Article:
The owners of a popular Freeport restaurant pledged to rebuild Wednesday even as workers cleaned charred debris left by an early morning fire that destroyed the long-time family business.

Flames ignited by a second-floor bathroom fan that was left on overnight ripped through the second and third floors of the Corsican Cafe and Chowder House early Wednesday, Freeport Fire Chief Darrel Fournier said.

The 146-year-old building at 9 Mechanic St., a short distance from Main Street and L.L. Bean’s flagship store, was a total loss.

Corsican co-owner Robin Wade swept blackened debris from around the building Wednesday afternoon as she watched workers from a restoration company board up the front door. Seeing a business she had owned for 30 years go up in flames was shocking, Wade said, but she was trying to stay upbeat.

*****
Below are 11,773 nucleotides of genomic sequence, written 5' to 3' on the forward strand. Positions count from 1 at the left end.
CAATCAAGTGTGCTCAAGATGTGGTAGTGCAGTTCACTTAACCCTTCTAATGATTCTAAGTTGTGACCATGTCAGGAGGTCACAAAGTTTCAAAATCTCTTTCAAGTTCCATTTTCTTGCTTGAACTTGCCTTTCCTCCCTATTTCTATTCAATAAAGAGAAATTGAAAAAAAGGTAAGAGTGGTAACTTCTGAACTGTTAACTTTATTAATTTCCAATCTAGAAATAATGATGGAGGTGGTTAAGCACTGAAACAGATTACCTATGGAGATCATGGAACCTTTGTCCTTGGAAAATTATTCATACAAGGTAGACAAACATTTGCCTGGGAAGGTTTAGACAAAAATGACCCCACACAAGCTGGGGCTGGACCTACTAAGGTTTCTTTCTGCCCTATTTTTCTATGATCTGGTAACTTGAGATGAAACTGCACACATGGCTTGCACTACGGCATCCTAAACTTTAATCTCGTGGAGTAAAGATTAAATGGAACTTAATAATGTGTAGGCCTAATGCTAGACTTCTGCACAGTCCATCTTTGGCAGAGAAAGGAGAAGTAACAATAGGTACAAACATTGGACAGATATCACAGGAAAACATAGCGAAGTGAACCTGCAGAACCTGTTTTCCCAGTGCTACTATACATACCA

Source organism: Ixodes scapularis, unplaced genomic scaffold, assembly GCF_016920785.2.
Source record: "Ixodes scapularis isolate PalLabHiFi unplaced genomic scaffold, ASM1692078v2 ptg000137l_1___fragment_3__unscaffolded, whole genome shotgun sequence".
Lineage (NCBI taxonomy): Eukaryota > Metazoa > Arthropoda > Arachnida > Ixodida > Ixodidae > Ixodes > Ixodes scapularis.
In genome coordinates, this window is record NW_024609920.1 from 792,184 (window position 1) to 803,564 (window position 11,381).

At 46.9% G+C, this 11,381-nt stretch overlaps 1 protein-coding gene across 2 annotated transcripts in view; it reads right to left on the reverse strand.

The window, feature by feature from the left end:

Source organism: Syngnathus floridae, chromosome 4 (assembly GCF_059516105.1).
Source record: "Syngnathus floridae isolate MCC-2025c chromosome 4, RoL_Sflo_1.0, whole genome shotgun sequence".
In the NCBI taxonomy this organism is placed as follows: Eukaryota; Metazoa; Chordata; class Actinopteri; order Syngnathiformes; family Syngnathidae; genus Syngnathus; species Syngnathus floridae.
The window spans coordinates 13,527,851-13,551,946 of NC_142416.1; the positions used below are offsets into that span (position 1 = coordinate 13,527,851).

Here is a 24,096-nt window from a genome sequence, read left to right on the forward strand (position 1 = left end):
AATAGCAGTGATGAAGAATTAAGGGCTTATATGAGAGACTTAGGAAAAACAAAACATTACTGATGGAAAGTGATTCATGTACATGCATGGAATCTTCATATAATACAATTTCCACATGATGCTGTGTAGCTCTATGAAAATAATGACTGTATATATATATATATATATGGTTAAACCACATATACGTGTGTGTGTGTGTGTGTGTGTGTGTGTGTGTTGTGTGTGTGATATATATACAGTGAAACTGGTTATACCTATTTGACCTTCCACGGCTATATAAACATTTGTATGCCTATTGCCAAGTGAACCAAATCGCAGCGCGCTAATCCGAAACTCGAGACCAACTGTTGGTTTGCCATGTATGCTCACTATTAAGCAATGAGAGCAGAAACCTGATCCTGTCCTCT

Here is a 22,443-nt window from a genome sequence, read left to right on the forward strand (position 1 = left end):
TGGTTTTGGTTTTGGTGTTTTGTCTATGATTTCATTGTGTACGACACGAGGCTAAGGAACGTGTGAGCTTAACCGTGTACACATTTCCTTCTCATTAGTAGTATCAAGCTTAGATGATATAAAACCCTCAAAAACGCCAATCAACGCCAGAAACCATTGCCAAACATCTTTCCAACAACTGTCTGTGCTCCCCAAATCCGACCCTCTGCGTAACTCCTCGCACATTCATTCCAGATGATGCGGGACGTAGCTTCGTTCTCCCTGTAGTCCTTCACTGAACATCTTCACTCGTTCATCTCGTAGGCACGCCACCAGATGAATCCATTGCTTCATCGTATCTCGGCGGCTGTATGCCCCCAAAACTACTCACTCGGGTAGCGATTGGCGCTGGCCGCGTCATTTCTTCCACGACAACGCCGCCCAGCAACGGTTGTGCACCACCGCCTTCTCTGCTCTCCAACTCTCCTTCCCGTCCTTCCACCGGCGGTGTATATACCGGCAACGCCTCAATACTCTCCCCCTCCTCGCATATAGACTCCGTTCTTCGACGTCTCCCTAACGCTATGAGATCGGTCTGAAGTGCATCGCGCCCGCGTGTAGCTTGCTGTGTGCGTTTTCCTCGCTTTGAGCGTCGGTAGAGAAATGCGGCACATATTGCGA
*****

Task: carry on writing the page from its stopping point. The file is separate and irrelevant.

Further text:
“It was only a building, we have insurance, no one got hurt,” she said.

The second floor of the building was destroyed in the blaze and the first level was badly damaged by smoke and water, but firefighters managed to salvage some of the decorations and furniture, and the kitchen equipment is salvageable, she said. The remains of the building will likely be demolished, and Wade said she and her husband and co-owner, Ed Berg, intend to build a new restaurant in the same location.

“As long as we have the means, we will rebuild,” she said.

Wade said Freeport business owners, neighbors and friends had been offering comfort and support.

“All the other restaurant owners have come by to give me a hug,” Wade said. “Everybody’s called or come by.”

The fire also left the restaurant’s 10 employees looking for work. Maine’s Department of Labor has scheduled a Rapid Response session for Friday to help them sign up for unemployment benefits and other services.

Adam Rowe, 27, has worked at the Corsican as a line cook off and on for almost 10 years. It was one of the best jobs he had, and the owners allowed him to work around his school schedule, Rowe said.